LOS ANGELES, Nov. 15 (Xinhua) -- Because of global warming, the United Sates has seen more daily record high temperatures than record lows over the past decade, according to the National Center for Atmospheric Research (NCAR) in Boulder, Colorado.
For the period from Jan. 1, 2000, to Sept. 30, 2009, the continental United States set 291,237 record highs and 142,420 record lows, as the country experienced unusually mild winter weather and intense summer heat waves, the NCAR said in a study published in the November issue of the Geophysical Research Letters, a journal of the American Geophysical Union.
If temperatures were not warming, the number of record daily highs and lows being set each year would be approximately even, said the study.
The study team focused on weather stations that have been operating since 1950. They found that the ratio of record daily high to record daily low temperatures slightly exceeded one to one in the 1950s, dipped below that level in the 1960s and 1970s, and has risen since the 1980s.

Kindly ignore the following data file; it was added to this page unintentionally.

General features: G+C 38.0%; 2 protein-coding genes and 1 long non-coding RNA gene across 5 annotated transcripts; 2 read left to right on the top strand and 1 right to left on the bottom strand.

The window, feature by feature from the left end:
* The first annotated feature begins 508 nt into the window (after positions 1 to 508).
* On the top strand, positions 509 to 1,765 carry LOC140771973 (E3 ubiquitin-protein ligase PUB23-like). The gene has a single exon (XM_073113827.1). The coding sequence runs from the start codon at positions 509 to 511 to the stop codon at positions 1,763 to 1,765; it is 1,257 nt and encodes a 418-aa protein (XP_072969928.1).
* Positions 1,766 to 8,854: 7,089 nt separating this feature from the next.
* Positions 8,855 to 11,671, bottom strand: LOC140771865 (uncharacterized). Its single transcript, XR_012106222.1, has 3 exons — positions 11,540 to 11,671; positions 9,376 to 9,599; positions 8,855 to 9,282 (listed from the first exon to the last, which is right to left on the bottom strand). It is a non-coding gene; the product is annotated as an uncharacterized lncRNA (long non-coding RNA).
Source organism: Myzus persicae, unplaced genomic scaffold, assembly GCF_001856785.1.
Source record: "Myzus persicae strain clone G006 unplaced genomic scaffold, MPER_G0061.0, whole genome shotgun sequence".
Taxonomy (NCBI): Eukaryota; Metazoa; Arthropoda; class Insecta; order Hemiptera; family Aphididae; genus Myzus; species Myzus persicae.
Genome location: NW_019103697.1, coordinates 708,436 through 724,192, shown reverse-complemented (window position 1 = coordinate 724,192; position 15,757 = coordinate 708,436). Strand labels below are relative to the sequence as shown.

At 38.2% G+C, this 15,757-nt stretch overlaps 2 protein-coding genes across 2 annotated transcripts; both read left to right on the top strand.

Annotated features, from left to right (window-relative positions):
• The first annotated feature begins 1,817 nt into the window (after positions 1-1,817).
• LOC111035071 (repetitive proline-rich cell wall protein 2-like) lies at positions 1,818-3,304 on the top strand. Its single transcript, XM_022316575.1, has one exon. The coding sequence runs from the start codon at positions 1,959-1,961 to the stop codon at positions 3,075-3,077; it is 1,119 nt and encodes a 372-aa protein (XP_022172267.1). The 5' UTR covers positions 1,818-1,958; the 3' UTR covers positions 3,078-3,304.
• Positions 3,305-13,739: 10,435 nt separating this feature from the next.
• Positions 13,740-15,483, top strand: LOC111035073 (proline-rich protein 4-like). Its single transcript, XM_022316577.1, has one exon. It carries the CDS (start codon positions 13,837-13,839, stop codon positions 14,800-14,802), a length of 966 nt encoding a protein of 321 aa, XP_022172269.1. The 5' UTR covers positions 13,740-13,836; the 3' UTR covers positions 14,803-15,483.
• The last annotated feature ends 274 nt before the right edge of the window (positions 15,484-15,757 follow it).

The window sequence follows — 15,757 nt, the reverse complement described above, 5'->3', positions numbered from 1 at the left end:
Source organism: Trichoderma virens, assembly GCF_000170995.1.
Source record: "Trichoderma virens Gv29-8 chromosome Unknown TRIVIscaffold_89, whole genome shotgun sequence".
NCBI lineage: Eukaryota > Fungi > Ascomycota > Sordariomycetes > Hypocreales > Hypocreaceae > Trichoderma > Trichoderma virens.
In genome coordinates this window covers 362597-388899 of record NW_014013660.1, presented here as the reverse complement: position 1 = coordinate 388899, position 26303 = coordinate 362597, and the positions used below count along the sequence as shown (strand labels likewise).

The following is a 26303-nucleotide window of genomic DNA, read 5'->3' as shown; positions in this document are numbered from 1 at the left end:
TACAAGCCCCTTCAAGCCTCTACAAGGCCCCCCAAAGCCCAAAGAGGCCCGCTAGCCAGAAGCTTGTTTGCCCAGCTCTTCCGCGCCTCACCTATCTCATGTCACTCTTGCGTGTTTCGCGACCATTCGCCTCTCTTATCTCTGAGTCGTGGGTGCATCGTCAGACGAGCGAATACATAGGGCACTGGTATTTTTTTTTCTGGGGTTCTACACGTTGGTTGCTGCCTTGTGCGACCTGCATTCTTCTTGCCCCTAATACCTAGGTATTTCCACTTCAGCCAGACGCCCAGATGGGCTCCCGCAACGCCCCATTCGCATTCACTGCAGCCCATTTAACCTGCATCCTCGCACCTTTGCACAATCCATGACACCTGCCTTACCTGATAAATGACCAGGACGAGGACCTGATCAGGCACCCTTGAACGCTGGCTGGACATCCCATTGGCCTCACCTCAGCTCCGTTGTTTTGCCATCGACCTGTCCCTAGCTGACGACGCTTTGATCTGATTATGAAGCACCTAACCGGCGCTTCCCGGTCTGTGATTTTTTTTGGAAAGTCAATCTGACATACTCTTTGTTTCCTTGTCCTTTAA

The results reflect changes in U.S. average temperatures, which rose in the 1950s, stabilized in the 1960s, and then began a warming trend in the late 1970s.
The ratio of record highs to lows is likely to increase dramatically in coming decades if emissions of greenhouse gases continue to climb, the study warned.
If nations continue to increase their emissions of greenhouse gases in a "business as usual" scenario, the U.S. ratio of daily record high to record low temperatures would increase to about 20-to-1 by mid-century and 50-to-1 by 2100, said the study.
"Climate change is making itself felt in terms of day-to-day weather in the United States," says NCAR scientist Gerald Meehl, the lead author. "The ways these records are being broken show how our climate is already shifting."
A record daily high means that temperatures were warmer on a given day than on that same date throughout a weather station's history.
The researchers used a quality control process to ensure the reliability of data from thousands of weather stations across the country, while looking at data over the past six decades to capture longer-term trends.